We had another generally fine day here, although it did rain a little in the afternoon. It was chilly though when the sun went in, with a mean wind reminding us that winter will come.

Mrs Tootlepedal went off to have coffee in an approved group in an approved location with her ex work colleagues while I put on my coat and gloves and walked up to have coffee with Sandy in his garden. His electric bike has proved a boon while his foot recovers from his operation and he told me about his ride yesterday which he recorded on his latest blog.

We sat and chatted in the sunshine, well sheltered from the unkind wind but like everyone else I daresay in these confined days, we didn’t have as much to talk about as we did in the good old days. Still, it was a pleasure to see him as always.

When I got back, I went to the shop for bread flour and then made some leek and sweet potato soup for lunch and waited for Mrs Tootlepedal to come home.

I watched the comings and goings of the birds after lunch…

… and in the unexplained absence of siskins, other birds took over the role of chief shouter.

Chaffinches shouted at chaffinches…

…and greenfinches went beak to beak at the feeder.

Blue tits waited for quieter moments to arrive….

…and a robin ticked off a visit on its bucket list.

In general I had a very quiet day because my back is playing up and giving me occasional painful twinges. It doesn’t stop me cycling or walking but it is making me rather nervous as I never quite know when it is going to ping me. My usual back exercises aren’t having any effect and I am a bit at a loss to know what to do. I will see what a few quieter days can do to help.

In pursuit of rest, I sat down to watch a good chunk of today’s stage of the Giro with Mrs Tootlepedal (who crochets while she watches). Mrs Tootlepedal has had to pay a small amount of good money to watch the Giro on her tablet as it isn’t on free to air TV, so it is lucky that it has been pretty exciting so far and today’s stage was no exception.

I roused myself enough to think that a little leg stretch might help my back and went for a short walk when the stage ended.

I strolled round the garden before leaving home and found white…

…and colour.

The forecast for next week is looking good at the moment so I hope that the colour will last.

I was looking for autumn colour on my walk to Skippers Bridge and back, and there was some to be seen of a subdued nature when I looked across the river…

…with a brighter splash when I got to the bridge.

The sun came out as I crossed the bridge, so I was tempted to walk a few yards down the road beside the river…

…until I could find a chance to go down to the river bank and look back.

It is interesting that the water can pick up the blue sky above better than my camera can.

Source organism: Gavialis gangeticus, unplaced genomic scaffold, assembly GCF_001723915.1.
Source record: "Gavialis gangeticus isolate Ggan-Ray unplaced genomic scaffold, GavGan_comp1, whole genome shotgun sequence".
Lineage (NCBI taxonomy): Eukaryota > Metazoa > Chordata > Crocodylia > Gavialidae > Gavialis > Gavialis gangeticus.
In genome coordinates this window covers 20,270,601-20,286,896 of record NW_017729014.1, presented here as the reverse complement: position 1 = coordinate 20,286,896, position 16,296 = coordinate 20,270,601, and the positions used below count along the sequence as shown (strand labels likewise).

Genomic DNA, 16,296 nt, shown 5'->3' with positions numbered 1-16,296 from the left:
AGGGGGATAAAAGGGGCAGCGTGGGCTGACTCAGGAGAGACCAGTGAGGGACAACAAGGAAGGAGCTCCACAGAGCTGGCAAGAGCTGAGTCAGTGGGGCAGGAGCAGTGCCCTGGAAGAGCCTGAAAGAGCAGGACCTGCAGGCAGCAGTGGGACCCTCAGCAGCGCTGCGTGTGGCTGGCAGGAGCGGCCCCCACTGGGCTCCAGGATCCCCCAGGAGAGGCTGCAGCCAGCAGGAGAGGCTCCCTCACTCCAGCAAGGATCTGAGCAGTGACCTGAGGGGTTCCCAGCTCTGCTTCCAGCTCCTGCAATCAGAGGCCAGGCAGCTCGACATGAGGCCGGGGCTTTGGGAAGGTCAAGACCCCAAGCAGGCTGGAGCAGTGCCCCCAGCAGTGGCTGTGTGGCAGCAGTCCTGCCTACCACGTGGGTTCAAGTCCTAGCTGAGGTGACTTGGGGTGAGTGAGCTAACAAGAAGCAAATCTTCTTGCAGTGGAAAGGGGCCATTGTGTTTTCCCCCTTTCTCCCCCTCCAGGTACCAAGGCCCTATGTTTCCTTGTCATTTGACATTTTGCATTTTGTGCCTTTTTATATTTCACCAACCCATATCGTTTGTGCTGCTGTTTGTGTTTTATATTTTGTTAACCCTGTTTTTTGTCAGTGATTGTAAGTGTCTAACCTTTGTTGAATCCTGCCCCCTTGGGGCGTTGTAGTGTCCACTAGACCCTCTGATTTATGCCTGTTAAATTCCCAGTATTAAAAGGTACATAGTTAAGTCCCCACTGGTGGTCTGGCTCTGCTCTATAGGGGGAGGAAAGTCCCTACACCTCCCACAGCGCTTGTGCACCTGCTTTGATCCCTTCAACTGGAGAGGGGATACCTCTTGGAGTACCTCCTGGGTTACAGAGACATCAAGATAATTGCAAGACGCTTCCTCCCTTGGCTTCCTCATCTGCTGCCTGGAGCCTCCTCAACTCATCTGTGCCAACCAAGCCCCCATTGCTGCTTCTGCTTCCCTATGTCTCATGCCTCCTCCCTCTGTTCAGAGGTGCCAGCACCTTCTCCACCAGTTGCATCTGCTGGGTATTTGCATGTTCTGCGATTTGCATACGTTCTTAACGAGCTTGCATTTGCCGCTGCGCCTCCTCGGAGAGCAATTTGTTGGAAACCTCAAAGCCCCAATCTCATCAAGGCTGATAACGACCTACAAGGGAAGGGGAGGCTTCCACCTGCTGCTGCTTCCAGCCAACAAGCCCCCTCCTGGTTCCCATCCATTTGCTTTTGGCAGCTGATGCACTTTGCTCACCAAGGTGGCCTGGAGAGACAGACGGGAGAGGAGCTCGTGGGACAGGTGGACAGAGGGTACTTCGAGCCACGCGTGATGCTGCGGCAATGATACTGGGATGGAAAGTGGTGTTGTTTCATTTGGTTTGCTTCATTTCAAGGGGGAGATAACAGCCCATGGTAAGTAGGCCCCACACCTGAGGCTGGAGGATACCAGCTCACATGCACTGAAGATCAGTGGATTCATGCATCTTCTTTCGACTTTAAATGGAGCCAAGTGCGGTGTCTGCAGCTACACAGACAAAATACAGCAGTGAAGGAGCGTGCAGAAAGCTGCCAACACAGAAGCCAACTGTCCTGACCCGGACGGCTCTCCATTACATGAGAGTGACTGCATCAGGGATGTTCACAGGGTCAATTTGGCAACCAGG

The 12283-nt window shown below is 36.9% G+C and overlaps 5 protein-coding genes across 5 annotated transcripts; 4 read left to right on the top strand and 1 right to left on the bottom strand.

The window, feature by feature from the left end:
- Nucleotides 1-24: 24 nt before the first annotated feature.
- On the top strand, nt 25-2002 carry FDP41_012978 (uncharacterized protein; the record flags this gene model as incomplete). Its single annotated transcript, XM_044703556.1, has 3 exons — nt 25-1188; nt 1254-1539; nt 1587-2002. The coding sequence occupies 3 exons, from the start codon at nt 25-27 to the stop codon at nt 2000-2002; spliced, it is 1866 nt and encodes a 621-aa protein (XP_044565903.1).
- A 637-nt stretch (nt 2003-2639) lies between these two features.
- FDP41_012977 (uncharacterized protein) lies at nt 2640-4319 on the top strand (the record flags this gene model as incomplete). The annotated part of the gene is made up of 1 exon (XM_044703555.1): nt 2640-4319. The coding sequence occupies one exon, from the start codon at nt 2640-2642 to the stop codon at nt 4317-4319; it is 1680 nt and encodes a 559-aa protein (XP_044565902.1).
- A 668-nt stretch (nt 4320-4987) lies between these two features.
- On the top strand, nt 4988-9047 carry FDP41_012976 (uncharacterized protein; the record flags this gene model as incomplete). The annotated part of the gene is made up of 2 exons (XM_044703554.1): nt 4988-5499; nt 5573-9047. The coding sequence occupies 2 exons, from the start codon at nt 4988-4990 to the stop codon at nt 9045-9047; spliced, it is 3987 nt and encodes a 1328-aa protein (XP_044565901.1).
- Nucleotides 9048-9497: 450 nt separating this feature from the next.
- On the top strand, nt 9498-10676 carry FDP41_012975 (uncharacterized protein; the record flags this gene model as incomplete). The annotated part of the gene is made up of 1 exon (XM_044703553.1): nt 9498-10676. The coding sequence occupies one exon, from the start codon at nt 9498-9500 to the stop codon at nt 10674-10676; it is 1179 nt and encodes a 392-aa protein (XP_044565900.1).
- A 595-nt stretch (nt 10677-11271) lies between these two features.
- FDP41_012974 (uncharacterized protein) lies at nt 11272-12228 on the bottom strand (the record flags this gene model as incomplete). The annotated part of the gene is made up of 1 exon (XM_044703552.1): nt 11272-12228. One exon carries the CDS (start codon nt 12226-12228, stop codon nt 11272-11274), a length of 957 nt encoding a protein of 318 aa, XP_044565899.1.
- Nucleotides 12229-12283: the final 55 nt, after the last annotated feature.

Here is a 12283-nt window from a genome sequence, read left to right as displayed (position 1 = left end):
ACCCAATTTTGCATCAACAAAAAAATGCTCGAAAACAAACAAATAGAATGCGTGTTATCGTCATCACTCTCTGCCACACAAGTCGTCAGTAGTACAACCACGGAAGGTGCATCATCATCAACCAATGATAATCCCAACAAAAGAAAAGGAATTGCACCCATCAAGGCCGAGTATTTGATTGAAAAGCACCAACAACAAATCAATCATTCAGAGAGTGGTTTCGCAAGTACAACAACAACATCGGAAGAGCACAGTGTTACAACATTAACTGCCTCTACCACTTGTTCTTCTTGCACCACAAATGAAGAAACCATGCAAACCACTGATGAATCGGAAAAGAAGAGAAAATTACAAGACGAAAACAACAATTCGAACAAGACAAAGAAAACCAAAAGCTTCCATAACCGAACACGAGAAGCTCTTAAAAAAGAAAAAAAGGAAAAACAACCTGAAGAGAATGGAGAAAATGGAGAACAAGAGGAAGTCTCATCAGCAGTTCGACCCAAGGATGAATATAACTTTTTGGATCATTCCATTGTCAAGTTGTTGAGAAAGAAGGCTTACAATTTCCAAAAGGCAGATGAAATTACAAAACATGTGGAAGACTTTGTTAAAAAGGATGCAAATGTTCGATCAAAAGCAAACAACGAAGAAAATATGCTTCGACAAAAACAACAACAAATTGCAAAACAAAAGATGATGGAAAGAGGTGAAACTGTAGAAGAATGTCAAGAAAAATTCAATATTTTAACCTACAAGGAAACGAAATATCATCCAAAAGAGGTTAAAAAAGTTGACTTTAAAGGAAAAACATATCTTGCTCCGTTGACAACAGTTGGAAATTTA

As I looked, a log lorry crossed the bridge…

…and it is tribute to the sturdy construction of the bridge that it is only its reflection that ends up in the water below. The bridge was not built with traffic like this in mind.

I took a last shot…

…and began the walk home along the other side of the river.

Like Lot’s wife, I couldn’t resist a look behind me as I went…

…but I wasn’t turned into a pillar of salt.

On my way home in the continuing sunshine, I passed a lot to enjoy…

…including the poplars and willows by the church.

I realised that although this wasn’t my usual ‘three bridges’ walk, I still crossed three bridges on this walk; the park bridge over the Wauchope, Skippers Bridge over the Esk and then the suspension bridge back over the Esk again.

I took a view of the suspension bridge and the birch tree beyond it…

…and a view of the town bridge from the suspension bridge.

I then walked home with a neighbour who was very pleased to see how well the tall Michaelmas daisy which she gave to Mrs Tootlepedal was doing.

A cup of tea and a slice of newly made bread with strawberry jam completed a pleasant outing.

Then it was back to the quiet life, a zoom with my siblings and macaroni cheese for tea.

I had the opportunity to take a couple of less common flying bird shots today…

…but in the end, I settled once again for a chaffinch as flying bird of the day.

Out and back

Today’s guest picture is another from our son Tony’s Highland holiday. He was looking across at Skye from the mainland when he took this shot.

We were offered a fine morning with light winds so the sensible thing to do would be for me to get going as soon after breakfast as possible if I wanted a good bike ride. To the amazement of both Mrs Tootlepedal and myself, I was out of the house and cycling up the road towards Hawick by ten o’clock.